Most other coaches will tell you niche selection is about finding the best number of potential clients, and the best selection of potential products to sell, with the least possible competition. Yes, you have to pay attention to that – but that’s common sense.

There’s more.

For most bloggers, picking a niche is as “simple” as saying “I’m going to blog about making money online”…

(Because it’s huge market, and you can sell a lot of stuff to a lot of newbies)

Not surprisingly, most blogs fail miserably.

You see, there’s more to choosing a niche than just picking a broad topic and cranking out posts about anything you deem interesting.

For instance – if you read my post on internet marketing business models, you would know that “making money online” covers a very wide spectrum. In fact, you can add many “work from home” opportunities (network marketing as well as selling services) to that.

So if you want to blog about making money online, what do you want to blog about? Do you want to blog about blogging (which is a wide topic by itself), coaching, Adsense, network marketing, different forms of advertising, social marketing, mobile marketing…

You get the point.

The problem with going too wide in your niche selection is this:

Let’s say you blog about anything connected to making money online. You have people visiting your blog posts about Google Adsense, SEO, membership sites, copywriting, blogging and traffic generation.

What do you sell to them? No matter what you offer them, some of the people will find it irrelevant. Your aim is to attract an audience narrow enough that you can offer a product or service to them, and most of them should be potential customers.

So – who do you want to attract?

Note: You don’t have to narrow it down so much that you only have one line of topics. You can combine a few – but they all have to be related so closely that any person in your audience should be a potential customer for any product you recommend or create.

Niche meets Positioning:

Positioning refers to how you will be presenting yourself. It determines not only who you attract, but also how you resonate with your visitors.

Positioning is partly about what you are capable of, and partly about sliding into the cracks between the competition. Considering your current capabilities and the approach you want to take, how can you differentiate yourself from other people in your niche?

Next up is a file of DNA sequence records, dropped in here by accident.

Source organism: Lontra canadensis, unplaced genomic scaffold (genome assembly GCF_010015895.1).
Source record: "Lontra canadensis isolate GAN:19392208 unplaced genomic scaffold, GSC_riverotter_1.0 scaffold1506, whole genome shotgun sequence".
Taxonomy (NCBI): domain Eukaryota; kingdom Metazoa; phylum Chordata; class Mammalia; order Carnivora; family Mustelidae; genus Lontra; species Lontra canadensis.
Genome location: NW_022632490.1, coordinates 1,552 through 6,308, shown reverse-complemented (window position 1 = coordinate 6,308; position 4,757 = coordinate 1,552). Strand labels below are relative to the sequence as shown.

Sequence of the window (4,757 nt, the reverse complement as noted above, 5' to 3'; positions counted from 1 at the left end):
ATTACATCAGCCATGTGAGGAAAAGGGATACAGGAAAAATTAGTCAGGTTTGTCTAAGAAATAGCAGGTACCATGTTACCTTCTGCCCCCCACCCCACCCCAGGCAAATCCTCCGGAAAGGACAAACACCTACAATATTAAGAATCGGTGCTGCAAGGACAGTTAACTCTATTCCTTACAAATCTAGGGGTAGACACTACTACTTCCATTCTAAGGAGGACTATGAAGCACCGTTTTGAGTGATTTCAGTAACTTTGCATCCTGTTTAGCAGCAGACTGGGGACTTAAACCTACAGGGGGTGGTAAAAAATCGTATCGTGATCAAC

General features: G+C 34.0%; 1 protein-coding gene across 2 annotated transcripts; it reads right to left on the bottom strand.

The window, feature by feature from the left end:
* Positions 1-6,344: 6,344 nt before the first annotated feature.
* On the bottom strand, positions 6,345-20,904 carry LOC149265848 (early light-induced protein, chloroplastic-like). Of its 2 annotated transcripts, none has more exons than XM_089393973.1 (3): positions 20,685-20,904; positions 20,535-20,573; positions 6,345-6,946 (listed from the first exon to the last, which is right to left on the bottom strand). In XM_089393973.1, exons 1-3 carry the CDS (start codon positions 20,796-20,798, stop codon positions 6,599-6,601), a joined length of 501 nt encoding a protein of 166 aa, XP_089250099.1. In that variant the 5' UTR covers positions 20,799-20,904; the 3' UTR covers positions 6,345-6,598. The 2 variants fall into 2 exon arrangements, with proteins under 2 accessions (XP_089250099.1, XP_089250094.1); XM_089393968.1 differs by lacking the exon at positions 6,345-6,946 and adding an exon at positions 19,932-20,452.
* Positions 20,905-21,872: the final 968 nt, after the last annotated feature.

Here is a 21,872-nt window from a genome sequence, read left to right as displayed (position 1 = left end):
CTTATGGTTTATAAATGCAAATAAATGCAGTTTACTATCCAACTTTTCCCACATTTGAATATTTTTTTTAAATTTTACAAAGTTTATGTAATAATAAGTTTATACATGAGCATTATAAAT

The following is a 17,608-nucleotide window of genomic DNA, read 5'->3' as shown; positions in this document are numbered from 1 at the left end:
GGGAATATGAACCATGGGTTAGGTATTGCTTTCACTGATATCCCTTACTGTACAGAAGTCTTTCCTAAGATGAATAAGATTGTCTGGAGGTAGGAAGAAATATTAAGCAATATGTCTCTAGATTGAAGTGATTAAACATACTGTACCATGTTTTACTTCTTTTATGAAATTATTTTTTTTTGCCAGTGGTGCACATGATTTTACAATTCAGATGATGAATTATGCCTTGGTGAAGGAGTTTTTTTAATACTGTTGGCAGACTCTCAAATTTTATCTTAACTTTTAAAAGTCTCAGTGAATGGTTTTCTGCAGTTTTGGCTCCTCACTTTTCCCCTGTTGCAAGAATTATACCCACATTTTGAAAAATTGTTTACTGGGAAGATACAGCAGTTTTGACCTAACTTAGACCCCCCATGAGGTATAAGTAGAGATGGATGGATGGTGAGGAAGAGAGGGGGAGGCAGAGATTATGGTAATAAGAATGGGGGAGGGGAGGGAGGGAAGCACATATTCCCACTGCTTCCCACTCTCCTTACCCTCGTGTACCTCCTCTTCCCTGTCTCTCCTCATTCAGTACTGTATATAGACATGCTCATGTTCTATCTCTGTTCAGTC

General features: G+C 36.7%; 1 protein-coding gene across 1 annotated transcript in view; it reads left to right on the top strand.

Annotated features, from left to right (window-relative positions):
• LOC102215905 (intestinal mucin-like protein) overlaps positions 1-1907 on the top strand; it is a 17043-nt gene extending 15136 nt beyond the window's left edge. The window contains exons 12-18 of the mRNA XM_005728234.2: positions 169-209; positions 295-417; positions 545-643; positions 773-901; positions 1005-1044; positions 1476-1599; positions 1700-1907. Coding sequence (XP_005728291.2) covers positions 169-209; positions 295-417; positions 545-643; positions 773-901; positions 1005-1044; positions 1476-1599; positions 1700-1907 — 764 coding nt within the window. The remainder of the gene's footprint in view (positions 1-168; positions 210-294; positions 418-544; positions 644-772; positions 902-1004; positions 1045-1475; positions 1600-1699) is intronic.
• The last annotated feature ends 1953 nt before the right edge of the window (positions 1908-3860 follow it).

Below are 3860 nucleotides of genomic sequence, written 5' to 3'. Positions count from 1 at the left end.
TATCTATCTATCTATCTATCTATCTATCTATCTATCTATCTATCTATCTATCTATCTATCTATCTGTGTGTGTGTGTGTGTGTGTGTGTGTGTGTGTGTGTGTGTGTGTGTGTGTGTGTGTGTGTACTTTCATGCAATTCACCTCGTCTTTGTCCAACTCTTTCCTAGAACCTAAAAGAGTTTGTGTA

Think about the type of person you want to attract to your blog – what would matter to them? Make a list. Then see which of those needs you can address. Lastly, go look at what other people in your niche do – and see which combination of needs and wants you can address to set yourself apart.

Go take a look at the questions people are asking frequently (which you would be able to answer/research) – on forums and social groups. Plug those questions into Google, and see which ones return the fewest results. Now see if you can find something which most of those people (who posted the questions) have in common – or if there is a common need among a reasonable group/percentage of people.

Now you have found a range of needs which aren’t addressed as well as they can be. Start your blog using this. You can always expand on it as your audience grows, and as your expertise improves – but start where there is “an empty space on the market” – within the niche you want to blog about.

In conclusion:

At the end of the day, selecting your niche and defining your position within that niche isn’t just about numbers. Fair enough, there has to be enough people who are searching for what you want to offer, or you will face an uphill battle. But in essence it comes down to this:

a. Select a broad niche that is something you are either passionate about, or at least interesting enough that you can see yourself writing about it indefinitely. If you don’t at least find it interesting, it’s going to become hard to keep going – especially during the first while when you keep slogging away with very little results.

b. Determine the area(s) of that niche that has less competition but enough demand/need, and which you can step into. Your capabilities have to fit the needs – or otherwise your blog posts won’t resonate with your visitors.

c. Position yourself as the person delivering on that demand/need.

By doing this, you will enter into a niche you are happy with, and set yourself apart from the competition.

That’s exactly where you need to be.


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